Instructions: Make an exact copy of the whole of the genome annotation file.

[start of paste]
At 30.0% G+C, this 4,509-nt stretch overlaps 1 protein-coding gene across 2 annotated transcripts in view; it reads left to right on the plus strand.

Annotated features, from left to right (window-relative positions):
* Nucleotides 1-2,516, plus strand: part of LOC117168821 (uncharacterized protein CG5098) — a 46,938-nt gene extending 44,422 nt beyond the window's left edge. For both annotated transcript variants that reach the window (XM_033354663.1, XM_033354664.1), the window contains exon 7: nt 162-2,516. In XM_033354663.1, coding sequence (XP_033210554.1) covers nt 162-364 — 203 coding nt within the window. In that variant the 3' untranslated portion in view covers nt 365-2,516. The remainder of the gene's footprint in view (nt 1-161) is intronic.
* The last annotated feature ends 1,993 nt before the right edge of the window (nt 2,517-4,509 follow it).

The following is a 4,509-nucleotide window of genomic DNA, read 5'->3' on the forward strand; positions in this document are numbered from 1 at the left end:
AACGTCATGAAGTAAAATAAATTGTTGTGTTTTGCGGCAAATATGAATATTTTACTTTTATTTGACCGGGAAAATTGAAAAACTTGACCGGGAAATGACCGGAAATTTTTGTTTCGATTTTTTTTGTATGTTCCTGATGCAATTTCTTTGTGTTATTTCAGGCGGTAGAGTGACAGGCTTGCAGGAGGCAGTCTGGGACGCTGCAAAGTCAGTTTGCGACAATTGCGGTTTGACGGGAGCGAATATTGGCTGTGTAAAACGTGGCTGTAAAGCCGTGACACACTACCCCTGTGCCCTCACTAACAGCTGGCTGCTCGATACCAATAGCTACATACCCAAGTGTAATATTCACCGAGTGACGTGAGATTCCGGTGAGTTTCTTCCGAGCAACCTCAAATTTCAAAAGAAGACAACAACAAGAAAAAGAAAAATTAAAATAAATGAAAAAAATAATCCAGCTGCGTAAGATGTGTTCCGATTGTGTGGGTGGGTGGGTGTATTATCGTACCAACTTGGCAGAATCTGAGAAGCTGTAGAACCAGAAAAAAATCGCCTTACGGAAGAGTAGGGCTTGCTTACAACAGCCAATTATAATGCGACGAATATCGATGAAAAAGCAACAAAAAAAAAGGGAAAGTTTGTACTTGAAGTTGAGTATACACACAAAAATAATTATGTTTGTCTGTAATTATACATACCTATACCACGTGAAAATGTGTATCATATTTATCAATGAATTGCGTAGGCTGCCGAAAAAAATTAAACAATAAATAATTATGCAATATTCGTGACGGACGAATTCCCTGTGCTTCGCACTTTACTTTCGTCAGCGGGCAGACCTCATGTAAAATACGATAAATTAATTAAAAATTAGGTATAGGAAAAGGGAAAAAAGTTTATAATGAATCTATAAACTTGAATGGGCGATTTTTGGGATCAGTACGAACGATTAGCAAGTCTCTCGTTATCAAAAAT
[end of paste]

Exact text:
At 30.0% G+C, this 4,509-nt stretch overlaps 1 protein-coding gene across 2 annotated transcripts in view; it reads left to right on the plus strand.

Annotated features, from left to right (window-relative positions):
* Nucleotides 1-2,516, plus strand: part of LOC117168821 (uncharacterized protein CG5098) — a 46,938-nt gene extending 44,422 nt beyond the window's left edge. For both annotated transcript variants that reach the window (XM_033354663.1, XM_033354664.1), the window contains exon 7: nt 162-2,516. In XM_033354663.1, coding sequence (XP_033210554.1) covers nt 162-364 — 203 coding nt within the window. In that variant the 3' untranslated portion in view covers nt 365-2,516. The remainder of the gene's footprint in view (nt 1-161) is intronic.
* The last annotated feature ends 1,993 nt before the right edge of the window (nt 2,517-4,509 follow it).

The following is a 4,509-nucleotide window of genomic DNA, read 5'->3' on the forward strand; positions in this document are numbered from 1 at the left end:
AACGTCATGAAGTAAAATAAATTGTTGTGTTTTGCGGCAAATATGAATATTTTACTTTTATTTGACCGGGAAAATTGAAAAACTTGACCGGGAAATGACCGGAAATTTTTGTTTCGATTTTTTTTGTATGTTCCTGATGCAATTTCTTTGTGTTATTTCAGGCGGTAGAGTGACAGGCTTGCAGGAGGCAGTCTGGGACGCTGCAAAGTCAGTTTGCGACAATTGCGGTTTGACGGGAGCGAATATTGGCTGTGTAAAACGTGGCTGTAAAGCCGTGACACACTACCCCTGTGCCCTCACTAACAGCTGGCTGCTCGATACCAATAGCTACATACCCAAGTGTAATATTCACCGAGTGACGTGAGATTCCGGTGAGTTTCTTCCGAGCAACCTCAAATTTCAAAAGAAGACAACAACAAGAAAAAGAAAAATTAAAATAAATGAAAAAAATAATCCAGCTGCGTAAGATGTGTTCCGATTGTGTGGGTGGGTGGGTGTATTATCGTACCAACTTGGCAGAATCTGAGAAGCTGTAGAACCAGAAAAAAATCGCCTTACGGAAGAGTAGGGCTTGCTTACAACAGCCAATTATAATGCGACGAATATCGATGAAAAAGCAACAAAAAAAAAGGGAAAGTTTGTACTTGAAGTTGAGTATACACACAAAAATAATTATGTTTGTCTGTAATTATACATACCTATACCACGTGAAAATGTGTATCATATTTATCAATGAATTGCGTAGGCTGCCGAAAAAAATTAAACAATAAATAATTATGCAATATTCGTGACGGACGAATTCCCTGTGCTTCGCACTTTACTTTCGTCAGCGGGCAGACCTCATGTAAAATACGATAAATTAATTAAAAATTAGGTATAGGAAAAGGGAAAAAAGTTTATAATGAATCTATAAACTTGAATGGGCGATTTTTGGGATCAGTACGAACGATTAGCAAGTCTCTCGTTATCAAAAAT